Mindfulness Matters

Mindfulness Matters

Wisdom Wednesday :: The Mindfulness Revolution in Your Brain

BS07002.jpgThe New York Times and the Boston Globe have recently written about a forthcoming study on the brain changes associated with mindfulness meditation. This is great news and is not really new. Researches such as Britta Holzl, Sarah Lazar, and others have been conducting and publishing studies for years documenting the brain-changing effects of meditation.

To their credit, neuroscientists have been cautionary about their findings; after all the brain is the most complex thing in the known universe (just consider 100 billion neurons making up to 100,000 connections each, and each of these connections can be in any one of ten electrical states). 
But consider this. The brain is plastic; its constantly changing. Every time you learn something new your brain changes in some way to represent this new knowledge (that is, one of those trillions upon trillions of connections). So it makes sense that meditation would change the brain. And we’ve known that it does for a long time, every since the brain could be measured through EEG. Go into meditation and your brain waves change.
However, what is surprising and important about the research coming out of the labs studying meditation is that these changes are not just state changes — they are enduring changes and can be seen in the very structure of the brain. The brain gets thicker in places, meaning neural connections are piling up. And these changes are showing up in some very interesting places. For example, the parts of the brain that deal with regulating our emotions, including knowing when to quiet fear. 
Studies such as these are at the forefront of the mindfulness revolution. It’s one thing to note subjective changes in well-being, it’s quite another to demonstrate them in objective fashion. We’ve had anecdotes for thousands of years and neuroscientists are beginning to show us the inner workings of wisdom practices.
  • Steven | TEM

    There is no denying the tremendous effects mindfulness can have on our biology and psychology.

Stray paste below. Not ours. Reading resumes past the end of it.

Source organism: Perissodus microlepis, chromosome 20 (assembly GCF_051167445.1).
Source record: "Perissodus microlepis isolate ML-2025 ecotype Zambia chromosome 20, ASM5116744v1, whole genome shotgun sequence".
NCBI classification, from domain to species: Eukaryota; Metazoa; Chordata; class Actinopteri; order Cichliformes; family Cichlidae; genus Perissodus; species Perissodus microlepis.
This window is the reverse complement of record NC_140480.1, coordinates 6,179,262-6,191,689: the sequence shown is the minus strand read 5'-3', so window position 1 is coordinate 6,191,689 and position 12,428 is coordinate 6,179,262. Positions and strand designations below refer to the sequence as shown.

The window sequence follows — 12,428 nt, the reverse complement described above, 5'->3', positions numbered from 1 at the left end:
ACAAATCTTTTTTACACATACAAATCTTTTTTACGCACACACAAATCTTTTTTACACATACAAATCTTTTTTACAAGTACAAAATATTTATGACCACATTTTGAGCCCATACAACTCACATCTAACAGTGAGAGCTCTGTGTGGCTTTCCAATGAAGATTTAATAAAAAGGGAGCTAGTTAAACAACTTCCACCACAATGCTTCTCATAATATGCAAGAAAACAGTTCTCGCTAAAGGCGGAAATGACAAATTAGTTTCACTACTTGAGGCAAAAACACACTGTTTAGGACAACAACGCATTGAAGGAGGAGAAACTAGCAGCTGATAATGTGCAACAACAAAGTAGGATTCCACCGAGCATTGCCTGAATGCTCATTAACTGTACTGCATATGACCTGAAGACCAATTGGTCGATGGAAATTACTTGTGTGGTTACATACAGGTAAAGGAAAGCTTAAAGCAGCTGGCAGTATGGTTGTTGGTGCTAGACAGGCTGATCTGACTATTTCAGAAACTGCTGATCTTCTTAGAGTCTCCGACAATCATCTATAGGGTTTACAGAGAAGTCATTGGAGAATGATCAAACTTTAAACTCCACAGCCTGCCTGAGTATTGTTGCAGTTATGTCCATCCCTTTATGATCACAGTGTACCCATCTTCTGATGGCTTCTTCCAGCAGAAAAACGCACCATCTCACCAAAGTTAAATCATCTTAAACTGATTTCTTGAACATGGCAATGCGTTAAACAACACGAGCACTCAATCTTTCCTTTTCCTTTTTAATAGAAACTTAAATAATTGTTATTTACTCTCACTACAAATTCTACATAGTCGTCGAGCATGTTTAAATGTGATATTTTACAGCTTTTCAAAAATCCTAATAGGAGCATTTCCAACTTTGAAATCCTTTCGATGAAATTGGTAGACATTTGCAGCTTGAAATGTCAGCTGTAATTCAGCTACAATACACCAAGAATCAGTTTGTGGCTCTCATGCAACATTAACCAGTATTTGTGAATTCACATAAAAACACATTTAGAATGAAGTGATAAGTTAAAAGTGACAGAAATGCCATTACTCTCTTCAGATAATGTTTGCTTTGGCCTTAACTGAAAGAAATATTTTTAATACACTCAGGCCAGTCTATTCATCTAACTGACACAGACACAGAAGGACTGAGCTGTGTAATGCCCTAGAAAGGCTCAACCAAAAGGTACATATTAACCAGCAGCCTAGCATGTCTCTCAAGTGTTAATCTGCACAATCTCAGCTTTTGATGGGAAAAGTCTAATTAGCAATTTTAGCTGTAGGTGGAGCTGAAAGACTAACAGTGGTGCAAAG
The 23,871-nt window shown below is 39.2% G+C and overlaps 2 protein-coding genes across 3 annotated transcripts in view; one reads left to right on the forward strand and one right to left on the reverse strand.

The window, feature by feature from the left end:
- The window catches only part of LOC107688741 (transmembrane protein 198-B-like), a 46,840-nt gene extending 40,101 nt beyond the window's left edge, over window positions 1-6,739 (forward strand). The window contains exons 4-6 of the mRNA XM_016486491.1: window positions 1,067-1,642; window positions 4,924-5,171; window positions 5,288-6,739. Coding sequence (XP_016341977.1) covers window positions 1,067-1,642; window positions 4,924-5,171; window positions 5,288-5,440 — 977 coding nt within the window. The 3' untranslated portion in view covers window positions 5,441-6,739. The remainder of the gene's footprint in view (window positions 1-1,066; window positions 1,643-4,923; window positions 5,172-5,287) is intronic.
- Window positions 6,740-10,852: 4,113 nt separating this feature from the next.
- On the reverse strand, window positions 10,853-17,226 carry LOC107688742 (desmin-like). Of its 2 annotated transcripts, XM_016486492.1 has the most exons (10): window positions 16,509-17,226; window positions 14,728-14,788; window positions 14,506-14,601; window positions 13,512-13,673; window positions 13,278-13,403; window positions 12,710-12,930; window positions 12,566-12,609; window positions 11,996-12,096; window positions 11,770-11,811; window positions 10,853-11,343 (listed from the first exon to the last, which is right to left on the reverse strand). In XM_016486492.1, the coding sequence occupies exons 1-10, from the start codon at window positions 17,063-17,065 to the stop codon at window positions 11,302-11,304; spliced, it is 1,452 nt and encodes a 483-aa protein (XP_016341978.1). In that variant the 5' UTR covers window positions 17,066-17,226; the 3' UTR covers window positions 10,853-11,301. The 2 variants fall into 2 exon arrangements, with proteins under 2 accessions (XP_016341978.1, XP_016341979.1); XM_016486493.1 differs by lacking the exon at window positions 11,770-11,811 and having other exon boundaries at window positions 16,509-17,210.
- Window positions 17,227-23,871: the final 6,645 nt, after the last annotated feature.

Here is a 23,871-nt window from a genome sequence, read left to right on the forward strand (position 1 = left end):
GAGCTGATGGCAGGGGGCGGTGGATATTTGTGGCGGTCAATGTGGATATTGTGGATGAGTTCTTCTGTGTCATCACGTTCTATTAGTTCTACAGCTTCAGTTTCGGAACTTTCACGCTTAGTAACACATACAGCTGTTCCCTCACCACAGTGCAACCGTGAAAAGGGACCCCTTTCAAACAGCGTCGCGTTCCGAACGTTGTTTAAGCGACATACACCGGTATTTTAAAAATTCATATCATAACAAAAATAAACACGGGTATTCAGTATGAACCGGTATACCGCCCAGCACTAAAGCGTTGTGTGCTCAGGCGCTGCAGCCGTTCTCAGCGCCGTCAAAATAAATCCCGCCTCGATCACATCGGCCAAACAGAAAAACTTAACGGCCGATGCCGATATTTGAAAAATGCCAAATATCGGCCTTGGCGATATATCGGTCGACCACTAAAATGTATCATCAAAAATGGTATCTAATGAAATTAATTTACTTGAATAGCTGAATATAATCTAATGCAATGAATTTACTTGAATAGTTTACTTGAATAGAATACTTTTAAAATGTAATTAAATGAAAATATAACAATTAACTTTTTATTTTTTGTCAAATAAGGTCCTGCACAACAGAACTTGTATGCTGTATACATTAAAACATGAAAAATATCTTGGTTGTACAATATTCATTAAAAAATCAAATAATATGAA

Previous Posts

Thanksgiving 2015
If you've read my posts about Thanksgiving before, you know my basic premise is that we should be thankful everyday, not just this day. In fact, we could be thankful in every moment we are alive. Each moment that we are not, we are missing an ...

posted 9:01:46am Nov. 26, 2015 | read full post »

Meditating on Resistance
Earlier this season, just about the time when kids went back to school, I started noticing something. Roxy, a dog in my neighborhood would ...

posted 12:24:08pm Nov. 02, 2015 | read full post »

How to Live Well with Chronic Illness and Pain
I wrote a prepublication endorsement for Toni Bernhard’s latest book: How to Live Well With Chronic Illness and Pain:  As a psychotherapist treating chronic pain, I wish this book had been written years ago. This is an invaluable guide for ...

posted 11:38:57am Oct. 14, 2015 | read full post »

S is for Sangha
Mindfulness A to Z official release is here! Here is an excerpt from "S is for Sangha" The sangha is the community of people who follow the teachings of the Buddha, or more generically, anyone who engages in mindfulness meditation. When ...

posted 10:31:30am Sep. 22, 2015 | read full post »

E is for Effort
Mindfulness A to Z official release is tomorrow! Here is an excerpt from "E is for Effort" We may need to encourage ourselves gently in the direction of practice. Challenges arise. Daily life is complicated and busy; it may seem like we ...

posted 3:25:12pm Sep. 21, 2015 | read full post »


Report as Inappropriate

You are reporting this content because it violates the Terms of Service.

All reported content is logged for investigation.